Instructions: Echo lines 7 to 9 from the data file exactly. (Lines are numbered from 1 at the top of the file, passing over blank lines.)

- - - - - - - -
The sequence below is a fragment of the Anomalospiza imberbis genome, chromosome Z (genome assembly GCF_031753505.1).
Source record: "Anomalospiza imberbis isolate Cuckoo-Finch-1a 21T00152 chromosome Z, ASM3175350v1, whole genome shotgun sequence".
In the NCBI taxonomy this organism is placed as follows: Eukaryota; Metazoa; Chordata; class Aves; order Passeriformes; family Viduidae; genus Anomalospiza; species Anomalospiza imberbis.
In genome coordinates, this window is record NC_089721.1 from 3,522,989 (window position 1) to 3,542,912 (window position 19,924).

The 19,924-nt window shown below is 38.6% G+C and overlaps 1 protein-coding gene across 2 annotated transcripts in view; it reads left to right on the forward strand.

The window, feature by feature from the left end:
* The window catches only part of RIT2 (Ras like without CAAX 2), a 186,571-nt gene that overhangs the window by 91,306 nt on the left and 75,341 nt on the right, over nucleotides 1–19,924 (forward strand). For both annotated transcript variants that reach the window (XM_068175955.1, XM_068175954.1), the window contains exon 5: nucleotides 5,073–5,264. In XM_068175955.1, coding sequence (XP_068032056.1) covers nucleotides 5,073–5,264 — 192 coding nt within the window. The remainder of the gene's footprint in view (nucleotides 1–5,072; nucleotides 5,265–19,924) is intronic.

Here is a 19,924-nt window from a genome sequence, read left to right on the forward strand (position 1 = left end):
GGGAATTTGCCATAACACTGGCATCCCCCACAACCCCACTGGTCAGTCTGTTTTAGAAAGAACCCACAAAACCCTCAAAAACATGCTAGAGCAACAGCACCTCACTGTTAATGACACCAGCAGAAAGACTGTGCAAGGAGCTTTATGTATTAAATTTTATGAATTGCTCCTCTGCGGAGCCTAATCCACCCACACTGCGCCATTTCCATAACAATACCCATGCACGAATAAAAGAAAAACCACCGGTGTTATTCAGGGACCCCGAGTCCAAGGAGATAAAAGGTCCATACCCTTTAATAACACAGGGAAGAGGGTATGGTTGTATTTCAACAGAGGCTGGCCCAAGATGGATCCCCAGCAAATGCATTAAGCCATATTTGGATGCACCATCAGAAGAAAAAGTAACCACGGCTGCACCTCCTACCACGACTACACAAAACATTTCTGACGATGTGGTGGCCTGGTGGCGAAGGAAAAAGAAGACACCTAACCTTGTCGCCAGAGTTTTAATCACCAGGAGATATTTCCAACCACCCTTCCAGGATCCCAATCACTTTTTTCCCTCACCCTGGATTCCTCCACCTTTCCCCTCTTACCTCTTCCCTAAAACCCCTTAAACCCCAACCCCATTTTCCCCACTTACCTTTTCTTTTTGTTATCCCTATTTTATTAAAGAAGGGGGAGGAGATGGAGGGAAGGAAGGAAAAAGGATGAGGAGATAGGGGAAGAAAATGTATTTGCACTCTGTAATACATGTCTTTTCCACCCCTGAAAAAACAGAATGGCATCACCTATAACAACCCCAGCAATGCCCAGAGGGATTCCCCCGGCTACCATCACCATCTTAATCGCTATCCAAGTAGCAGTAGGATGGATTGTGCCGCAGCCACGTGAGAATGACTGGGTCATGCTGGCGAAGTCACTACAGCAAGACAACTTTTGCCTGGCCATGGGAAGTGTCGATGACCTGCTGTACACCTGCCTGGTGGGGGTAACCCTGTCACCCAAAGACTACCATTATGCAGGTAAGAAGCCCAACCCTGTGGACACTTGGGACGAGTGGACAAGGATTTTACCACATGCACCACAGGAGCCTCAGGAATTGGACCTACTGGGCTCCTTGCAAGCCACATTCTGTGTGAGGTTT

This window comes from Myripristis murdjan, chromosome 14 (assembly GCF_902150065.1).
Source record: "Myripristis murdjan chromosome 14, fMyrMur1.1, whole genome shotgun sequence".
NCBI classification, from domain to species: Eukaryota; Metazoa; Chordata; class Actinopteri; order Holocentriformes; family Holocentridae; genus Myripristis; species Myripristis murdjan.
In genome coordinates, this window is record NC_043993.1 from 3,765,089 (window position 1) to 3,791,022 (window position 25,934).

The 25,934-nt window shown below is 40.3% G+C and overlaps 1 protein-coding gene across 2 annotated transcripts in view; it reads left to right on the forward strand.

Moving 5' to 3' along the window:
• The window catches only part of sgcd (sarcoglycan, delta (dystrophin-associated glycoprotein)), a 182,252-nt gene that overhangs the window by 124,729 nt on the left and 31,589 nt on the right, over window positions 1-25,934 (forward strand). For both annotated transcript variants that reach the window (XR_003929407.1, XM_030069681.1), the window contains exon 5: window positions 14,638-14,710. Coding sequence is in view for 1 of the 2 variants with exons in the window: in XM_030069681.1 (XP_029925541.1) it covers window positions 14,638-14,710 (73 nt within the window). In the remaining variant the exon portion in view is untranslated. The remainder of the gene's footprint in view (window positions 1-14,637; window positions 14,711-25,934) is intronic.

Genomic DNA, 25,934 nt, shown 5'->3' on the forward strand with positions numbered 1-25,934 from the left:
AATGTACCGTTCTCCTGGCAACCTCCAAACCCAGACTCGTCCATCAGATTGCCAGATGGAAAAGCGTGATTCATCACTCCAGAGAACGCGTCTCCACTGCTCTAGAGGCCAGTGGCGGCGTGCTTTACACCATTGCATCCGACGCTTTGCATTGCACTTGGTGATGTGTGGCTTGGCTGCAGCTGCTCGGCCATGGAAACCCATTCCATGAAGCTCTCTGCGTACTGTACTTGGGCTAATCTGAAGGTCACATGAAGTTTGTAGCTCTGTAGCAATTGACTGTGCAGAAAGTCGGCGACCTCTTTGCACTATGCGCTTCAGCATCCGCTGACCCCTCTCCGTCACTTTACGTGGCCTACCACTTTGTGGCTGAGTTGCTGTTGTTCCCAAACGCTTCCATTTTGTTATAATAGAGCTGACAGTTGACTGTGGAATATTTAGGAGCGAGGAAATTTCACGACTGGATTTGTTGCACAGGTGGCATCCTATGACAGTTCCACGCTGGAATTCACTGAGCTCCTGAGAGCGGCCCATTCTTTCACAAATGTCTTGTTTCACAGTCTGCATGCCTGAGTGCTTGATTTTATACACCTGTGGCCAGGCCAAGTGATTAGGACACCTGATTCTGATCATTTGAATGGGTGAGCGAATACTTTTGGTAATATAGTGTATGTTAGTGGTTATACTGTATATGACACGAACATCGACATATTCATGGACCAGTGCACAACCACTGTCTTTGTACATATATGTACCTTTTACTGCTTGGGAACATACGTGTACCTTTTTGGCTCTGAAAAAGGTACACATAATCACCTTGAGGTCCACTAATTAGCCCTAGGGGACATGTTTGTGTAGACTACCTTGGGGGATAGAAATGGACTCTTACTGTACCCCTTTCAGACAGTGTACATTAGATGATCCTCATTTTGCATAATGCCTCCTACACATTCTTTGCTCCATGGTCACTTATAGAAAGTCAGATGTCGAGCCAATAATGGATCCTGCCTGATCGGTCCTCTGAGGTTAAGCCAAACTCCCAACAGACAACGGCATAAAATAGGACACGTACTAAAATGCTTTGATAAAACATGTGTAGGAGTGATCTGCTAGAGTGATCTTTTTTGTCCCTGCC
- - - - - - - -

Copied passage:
* The window catches only part of RIT2 (Ras like without CAAX 2), a 186,571-nt gene that overhangs the window by 91,306 nt on the left and 75,341 nt on the right, over nucleotides 1–19,924 (forward strand). For both annotated transcript variants that reach the window (XM_068175955.1, XM_068175954.1), the window contains exon 5: nucleotides 5,073–5,264. In XM_068175955.1, coding sequence (XP_068032056.1) covers nucleotides 5,073–5,264 — 192 coding nt within the window. The remainder of the gene's footprint in view (nucleotides 1–5,072; nucleotides 5,265–19,924) is intronic.

Here is a 19,924-nt window from a genome sequence, read left to right on the forward strand (position 1 = left end):
GGGAATTTGCCATAACACTGGCATCCCCCACAACCCCACTGGTCAGTCTGTTTTAGAAAGAACCCACAAAACCCTCAAAAACATGCTAGAGCAACAGCACCTCACTGTTAATGACACCAGCAGAAAGACTGTGCAAGGAGCTTTATGTATTAAATTTTATGAATTGCTCCTCTGCGGAGCCTAATCCACCCACACTGCGCCATTTCCATAACAATACCCATGCACGAATAAAAGAAAAACCACCGGTGTTATTCAGGGACCCCGAGTCCAAGGAGATAAAAGGTCCATACCCTTTAATAACACAGGGAAGAGGGTATGGTTGTATTTCAACAGAGGCTGGCCCAAGATGGATCCCCAGCAAATGCATTAAGCCATATTTGGATGCACCATCAGAAGAAAAAGTAACCACGGCTGCACCTCCTACCACGACTACACAAAACATTTCTGACGATGTGGTGGCCTGGTGGCGAAGGAAAAAGAAGACACCTAACCTTGTCGCCAGAGTTTTAATCACCAGGAGATATTTCCAACCACCCTTCCAGGATCCCAATCACTTTTTTCCCTCACCCTGGATTCCTCCACCTTTCCCCTCTTACCTCTTCCCTAAAACCCCTTAAACCCCAACCCCATTTTCCCCACTTACCTTTTCTTTTTGTTATCCCTATTTTATTAAAGAAGGGGGAGGAGATGGAGGGAAGGAAGGAAAAAGGATGAGGAGATAGGGGAAGAAAATGTATTTGCACTCTGTAATACATGTCTTTTCCACCCCTGAAAAAACAGAATGGCATCACCTATAACAACCCCAGCAATGCCCAGAGGGATTCCCCCGGCTACCATCACCATCTTAATCGCTATCCAAGTAGCAGTAGGATGGATTGTGCCGCAGCCACGTGAGAATGACTGGGTCATGCTGGCGAAGTCACTACAGCAAGACAACTTTTGCCTGGCCATGGGAAGTGTCGATGACCTGCTGTACACCTGCCTGGTGGGGGTAACCCTGTCACCCAAAGACTACCATTATGCAGGTAAGAAGCCCAACCCTGTGGACACTTGGGACGAGTGGACAAGGATTTTACCACATGCACCACAGGAGCCTCAGGAATTGGACCTACTGGGCTCCTTGCAAGCCACATTCTGTGTGAGGTTT